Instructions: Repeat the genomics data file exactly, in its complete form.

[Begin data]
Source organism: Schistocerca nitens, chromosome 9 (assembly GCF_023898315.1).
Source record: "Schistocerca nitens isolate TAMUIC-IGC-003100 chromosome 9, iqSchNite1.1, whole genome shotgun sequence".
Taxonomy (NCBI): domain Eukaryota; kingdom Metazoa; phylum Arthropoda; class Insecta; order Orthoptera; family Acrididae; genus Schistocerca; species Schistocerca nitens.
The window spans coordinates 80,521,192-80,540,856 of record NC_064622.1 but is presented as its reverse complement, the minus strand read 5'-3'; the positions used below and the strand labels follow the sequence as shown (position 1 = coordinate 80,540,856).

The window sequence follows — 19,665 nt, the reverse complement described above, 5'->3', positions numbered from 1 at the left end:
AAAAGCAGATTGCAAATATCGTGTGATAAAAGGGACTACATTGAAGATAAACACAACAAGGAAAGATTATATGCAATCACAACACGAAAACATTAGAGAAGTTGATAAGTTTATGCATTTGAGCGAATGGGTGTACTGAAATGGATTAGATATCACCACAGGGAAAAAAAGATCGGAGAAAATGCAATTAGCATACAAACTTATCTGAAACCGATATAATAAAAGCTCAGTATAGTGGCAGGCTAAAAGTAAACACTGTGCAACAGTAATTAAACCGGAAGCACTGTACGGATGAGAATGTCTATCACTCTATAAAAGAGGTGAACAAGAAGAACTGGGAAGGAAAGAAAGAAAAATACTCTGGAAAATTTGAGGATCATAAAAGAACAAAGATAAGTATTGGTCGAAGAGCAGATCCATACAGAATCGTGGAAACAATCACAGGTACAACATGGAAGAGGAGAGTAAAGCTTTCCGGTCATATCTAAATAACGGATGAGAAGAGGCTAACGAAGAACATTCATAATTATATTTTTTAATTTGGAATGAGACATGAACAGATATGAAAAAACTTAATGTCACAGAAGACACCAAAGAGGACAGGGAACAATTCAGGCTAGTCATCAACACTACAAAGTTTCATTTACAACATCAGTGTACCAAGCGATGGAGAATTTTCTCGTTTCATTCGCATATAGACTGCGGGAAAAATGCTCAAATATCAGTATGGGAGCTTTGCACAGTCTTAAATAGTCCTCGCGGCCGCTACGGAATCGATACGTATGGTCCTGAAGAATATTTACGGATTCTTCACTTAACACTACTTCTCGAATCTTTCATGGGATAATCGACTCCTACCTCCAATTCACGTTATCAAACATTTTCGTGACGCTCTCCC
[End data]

Source organism: Schistocerca nitens, chromosome 9 (assembly GCF_023898315.1).
Source record: "Schistocerca nitens isolate TAMUIC-IGC-003100 chromosome 9, iqSchNite1.1, whole genome shotgun sequence".
Taxonomy (NCBI): domain Eukaryota; kingdom Metazoa; phylum Arthropoda; class Insecta; order Orthoptera; family Acrididae; genus Schistocerca; species Schistocerca nitens.
The window spans coordinates 80,521,192-80,540,856 of record NC_064622.1 but is presented as its reverse complement, the minus strand read 5'-3'; the positions used below and the strand labels follow the sequence as shown (position 1 = coordinate 80,540,856).

The window sequence follows — 19,665 nt, the reverse complement described above, 5'->3', positions numbered from 1 at the left end:
AAAAGCAGATTGCAAATATCGTGTGATAAAAGGGACTACATTGAAGATAAACACAACAAGGAAAGATTATATGCAATCACAACACGAAAACATTAGAGAAGTTGATAAGTTTATGCATTTGAGCGAATGGGTGTACTGAAATGGATTAGATATCACCACAGGGAAAAAAAGATCGGAGAAAATGCAATTAGCATACAAACTTATCTGAAACCGATATAATAAAAGCTCAGTATAGTGGCAGGCTAAAAGTAAACACTGTGCAACAGTAATTAAACCGGAAGCACTGTACGGATGAGAATGTCTATCACTCTATAAAAGAGGTGAACAAGAAGAACTGGGAAGGAAAGAAAGAAAAATACTCTGGAAAATTTGAGGATCATAAAAGAACAAAGATAAGTATTGGTCGAAGAGCAGATCCATACAGAATCGTGGAAACAATCACAGGTACAACATGGAAGAGGAGAGTAAAGCTTTCCGGTCATATCTAAATAACGGATGAGAAGAGGCTAACGAAGAACATTCATAATTATATTTTTTAATTTGGAATGAGACATGAACAGATATGAAAAAACTTAATGTCACAGAAGACACCAAAGAGGACAGGGAACAATTCAGGCTAGTCATCAACACTACAAAGTTTCATTTACAACATCAGTGTACCAAGCGATGGAGAATTTTCTCGTTTCATTCGCATATAGACTGCGGGAAAAATGCTCAAATATCAGTATGGGAGCTTTGCACAGTCTTAAATAGTCCTCGCGGCCGCTACGGAATCGATACGTATGGTCCTGAAGAATATTTACGGATTCTTCACTTAACACTACTTCTCGAATCTTTCATGGGATAATCGACTCCTACCTCCAATTCACGTTATCAAACATTTTCGTGACGCTCTCCC